1. Empathize with your child! Try to be in his shoes and imagine him having limited knowledge and understanding of the world around him. I think this is an aspect that many parents take for granted, but many grandparents understand (kan orang tua selalu cakap: alahh..budak memangla macam tu). Parents are usually impatient and cannot understand their children behaviour, but maybe the children are just confused. (patutla Adam selalu tanya; "why? why Mama? why got 2, why not 3? why j has dot above it? why Z has 2 horizontal lines?" ....peningnyaaa nak jawab)

2. Avoid placing restrictions on what you think your child has the potential to learn. Well, have to admit that I do this a lot (budak ni mana tau, dia takkan paham punya..). Maybe this is the BIG difference between me and Halimahton.

3. Removing distractions from the learning environment is more important than it might seem. Only the resources that are relevant to your child's current learning activity should be in his immediate vicinity. Because children are very easily distracted. If a child learns to use a toy or a book one at a time, he will gradually develop a longer attention span. (Kitorang semua benda kat dalam hall yg kecik ni, Adam baca buku tv pun bukak, laptop pun ada je kat sebelah, biskut tak boleh tinggal, Ammar pulak main train).

4. Even a simple toy has numerous characteristics eg colours, textures, shape and the possibility of using it in an imaginative play. So don't disregard a simple toy. If you can explore the possibilities of a simple toy with your child, he will develop the ability to pay attention to details. (aiiyaa..ini memang selalu buat, tak mainla toy2 kodi nih, nak yang canggih je)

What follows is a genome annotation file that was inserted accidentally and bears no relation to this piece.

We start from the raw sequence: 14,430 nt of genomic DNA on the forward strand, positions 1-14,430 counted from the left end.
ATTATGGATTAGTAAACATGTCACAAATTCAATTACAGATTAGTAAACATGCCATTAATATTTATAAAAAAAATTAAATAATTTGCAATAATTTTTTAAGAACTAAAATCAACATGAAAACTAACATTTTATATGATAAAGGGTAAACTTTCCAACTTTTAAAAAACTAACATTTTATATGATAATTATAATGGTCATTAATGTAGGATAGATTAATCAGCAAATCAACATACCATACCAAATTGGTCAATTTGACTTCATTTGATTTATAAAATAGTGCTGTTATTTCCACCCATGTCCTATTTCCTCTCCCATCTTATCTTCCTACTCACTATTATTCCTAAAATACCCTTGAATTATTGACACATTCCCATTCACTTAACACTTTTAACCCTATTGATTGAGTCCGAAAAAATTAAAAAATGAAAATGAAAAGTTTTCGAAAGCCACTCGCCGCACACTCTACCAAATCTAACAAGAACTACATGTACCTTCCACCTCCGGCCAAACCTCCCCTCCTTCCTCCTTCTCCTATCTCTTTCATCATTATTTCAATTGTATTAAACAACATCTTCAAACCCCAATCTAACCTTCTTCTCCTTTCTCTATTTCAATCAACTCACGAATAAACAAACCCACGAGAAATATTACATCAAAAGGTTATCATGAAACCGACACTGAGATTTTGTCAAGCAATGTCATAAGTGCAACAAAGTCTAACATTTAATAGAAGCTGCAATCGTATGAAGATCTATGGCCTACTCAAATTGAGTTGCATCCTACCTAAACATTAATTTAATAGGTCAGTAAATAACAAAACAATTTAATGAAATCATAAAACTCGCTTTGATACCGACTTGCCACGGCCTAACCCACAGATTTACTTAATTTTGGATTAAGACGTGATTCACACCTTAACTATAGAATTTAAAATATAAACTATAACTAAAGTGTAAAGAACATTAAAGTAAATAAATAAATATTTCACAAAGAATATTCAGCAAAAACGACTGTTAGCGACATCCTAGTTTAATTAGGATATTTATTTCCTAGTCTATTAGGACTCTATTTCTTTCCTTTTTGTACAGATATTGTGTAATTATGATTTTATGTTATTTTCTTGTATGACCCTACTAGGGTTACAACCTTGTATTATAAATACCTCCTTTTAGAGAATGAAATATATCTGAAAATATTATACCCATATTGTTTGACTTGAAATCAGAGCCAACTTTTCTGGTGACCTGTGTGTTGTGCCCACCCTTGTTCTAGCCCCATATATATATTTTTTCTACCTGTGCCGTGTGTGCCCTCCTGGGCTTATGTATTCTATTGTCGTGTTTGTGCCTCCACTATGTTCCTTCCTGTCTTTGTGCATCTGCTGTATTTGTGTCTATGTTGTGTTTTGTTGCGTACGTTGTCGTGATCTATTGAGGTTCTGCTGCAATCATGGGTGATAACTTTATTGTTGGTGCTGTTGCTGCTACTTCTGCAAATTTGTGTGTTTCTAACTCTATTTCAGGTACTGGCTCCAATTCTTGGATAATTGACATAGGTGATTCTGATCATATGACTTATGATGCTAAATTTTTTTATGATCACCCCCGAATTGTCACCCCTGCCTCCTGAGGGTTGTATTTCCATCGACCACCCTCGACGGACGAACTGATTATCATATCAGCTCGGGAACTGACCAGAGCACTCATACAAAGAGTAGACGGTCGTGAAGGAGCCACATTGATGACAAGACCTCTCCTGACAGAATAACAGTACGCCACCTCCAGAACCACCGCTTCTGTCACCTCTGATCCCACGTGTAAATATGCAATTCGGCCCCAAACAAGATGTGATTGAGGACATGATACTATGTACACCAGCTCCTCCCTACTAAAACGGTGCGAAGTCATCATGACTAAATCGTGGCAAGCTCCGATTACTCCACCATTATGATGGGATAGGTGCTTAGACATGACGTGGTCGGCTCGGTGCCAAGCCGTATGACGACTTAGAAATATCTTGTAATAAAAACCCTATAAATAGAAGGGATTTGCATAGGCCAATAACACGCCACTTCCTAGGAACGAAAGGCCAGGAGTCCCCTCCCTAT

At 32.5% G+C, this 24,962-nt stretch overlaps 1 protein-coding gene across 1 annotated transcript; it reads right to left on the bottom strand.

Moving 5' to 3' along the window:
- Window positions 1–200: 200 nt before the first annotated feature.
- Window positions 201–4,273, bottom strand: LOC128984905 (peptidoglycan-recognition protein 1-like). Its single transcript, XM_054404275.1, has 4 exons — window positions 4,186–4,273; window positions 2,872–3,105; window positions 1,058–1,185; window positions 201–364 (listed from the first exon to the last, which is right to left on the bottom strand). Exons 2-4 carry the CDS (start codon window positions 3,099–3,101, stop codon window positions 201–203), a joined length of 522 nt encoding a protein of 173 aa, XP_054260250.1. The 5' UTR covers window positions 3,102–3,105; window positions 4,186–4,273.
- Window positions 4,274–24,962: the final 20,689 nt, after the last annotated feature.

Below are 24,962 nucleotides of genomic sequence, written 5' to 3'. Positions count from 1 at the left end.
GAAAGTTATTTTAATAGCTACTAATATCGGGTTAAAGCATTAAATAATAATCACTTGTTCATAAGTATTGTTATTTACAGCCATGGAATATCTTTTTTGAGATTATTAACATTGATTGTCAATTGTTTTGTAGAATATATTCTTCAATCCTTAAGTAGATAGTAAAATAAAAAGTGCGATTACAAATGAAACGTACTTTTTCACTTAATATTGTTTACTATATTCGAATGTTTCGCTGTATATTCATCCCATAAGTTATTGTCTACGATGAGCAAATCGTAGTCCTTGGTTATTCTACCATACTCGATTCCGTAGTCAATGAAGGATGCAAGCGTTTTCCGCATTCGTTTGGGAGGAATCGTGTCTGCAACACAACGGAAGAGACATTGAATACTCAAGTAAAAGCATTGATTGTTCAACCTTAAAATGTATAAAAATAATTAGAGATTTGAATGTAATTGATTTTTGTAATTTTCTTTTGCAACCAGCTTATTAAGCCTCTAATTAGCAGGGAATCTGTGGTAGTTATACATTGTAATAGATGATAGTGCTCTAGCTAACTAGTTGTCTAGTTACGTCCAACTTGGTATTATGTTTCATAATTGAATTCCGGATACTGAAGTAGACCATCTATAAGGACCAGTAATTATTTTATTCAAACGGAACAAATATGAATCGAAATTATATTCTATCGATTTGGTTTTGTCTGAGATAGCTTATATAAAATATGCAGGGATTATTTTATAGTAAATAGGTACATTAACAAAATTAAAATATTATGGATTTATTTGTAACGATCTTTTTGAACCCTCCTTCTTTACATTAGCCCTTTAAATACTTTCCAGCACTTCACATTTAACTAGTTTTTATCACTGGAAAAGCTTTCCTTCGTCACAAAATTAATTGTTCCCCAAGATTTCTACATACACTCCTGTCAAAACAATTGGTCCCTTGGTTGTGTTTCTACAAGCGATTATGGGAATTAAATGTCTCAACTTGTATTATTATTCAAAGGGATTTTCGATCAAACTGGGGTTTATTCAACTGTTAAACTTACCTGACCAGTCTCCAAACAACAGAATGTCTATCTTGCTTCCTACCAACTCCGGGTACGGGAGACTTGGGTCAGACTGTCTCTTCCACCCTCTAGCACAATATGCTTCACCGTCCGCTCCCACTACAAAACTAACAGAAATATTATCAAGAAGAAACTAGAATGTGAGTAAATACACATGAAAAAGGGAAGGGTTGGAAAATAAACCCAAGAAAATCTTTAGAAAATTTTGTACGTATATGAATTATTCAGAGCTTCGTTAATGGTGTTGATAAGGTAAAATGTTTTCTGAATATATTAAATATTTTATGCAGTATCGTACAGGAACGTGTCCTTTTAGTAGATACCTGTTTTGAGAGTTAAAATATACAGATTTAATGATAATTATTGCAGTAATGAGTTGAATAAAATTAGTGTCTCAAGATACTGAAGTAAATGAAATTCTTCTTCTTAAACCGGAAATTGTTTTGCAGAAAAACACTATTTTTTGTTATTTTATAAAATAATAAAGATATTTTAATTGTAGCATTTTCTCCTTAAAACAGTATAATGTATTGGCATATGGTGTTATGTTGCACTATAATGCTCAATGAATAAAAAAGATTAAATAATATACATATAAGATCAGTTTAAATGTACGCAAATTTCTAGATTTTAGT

OK..that's what I can gather from the earlier chapters. I'm sure there are a lot more that we can learn in the next chapters, well I bought this book because I was attracted to the later chapters, not the earlier ones. But because I'm sooo skema I naturally have to start from the beginning.


m-i-o said...

salam. i'm bloghopping from mynie's blog.

it's very generous of you to share the content with us. i planned to buy the book too but they only received payment via paypal account - which i don't have.

awaiting your review on the later chapters:)

jus call me ida.. said...

ic..baguih2.. teruskan membaca tok kitaorang..
patut lah adik aku masa kecik2 dulu banyak soal sampai naik darah dibuatnya...kesimpulannya..layan.........

DrWati said...

yes! I'll read and write more (bila tulis review baru boleh ingat-macam tulis nota kat sekolah)

sebenarnya siapa nak boleh je dtg rumah copy masuk thumbdrive (sorry halimahton, tapi dlm Islam ilmu tak boleh kedekut)-kira sama macam pinjam buku.

anis sazira said...

Thanks alot for the review....mmg le mak budak yg sorang ni tk sempat nk baca buku2 lain selain dari buku sekolah sendiri...kadang2 buku sekolah Adli & Sarah pun tk sempat nk bacakan...bukan kata buku, beg pun tk sempat nk bukak...huhuhu...kasihan anak2 ku...

Halimahton Yusof said...

Assalamualaikum DrWati,

It's great to receive detailed feedback like this on the book, as it gives us a good idea as to the kinds of things people want to know more about and what we can improve. (By the way, Google Alerts notified me of your review.) Don't forget that if you have any questions about the book, you can contact us via the form on our website and I'll respond as soon as I can.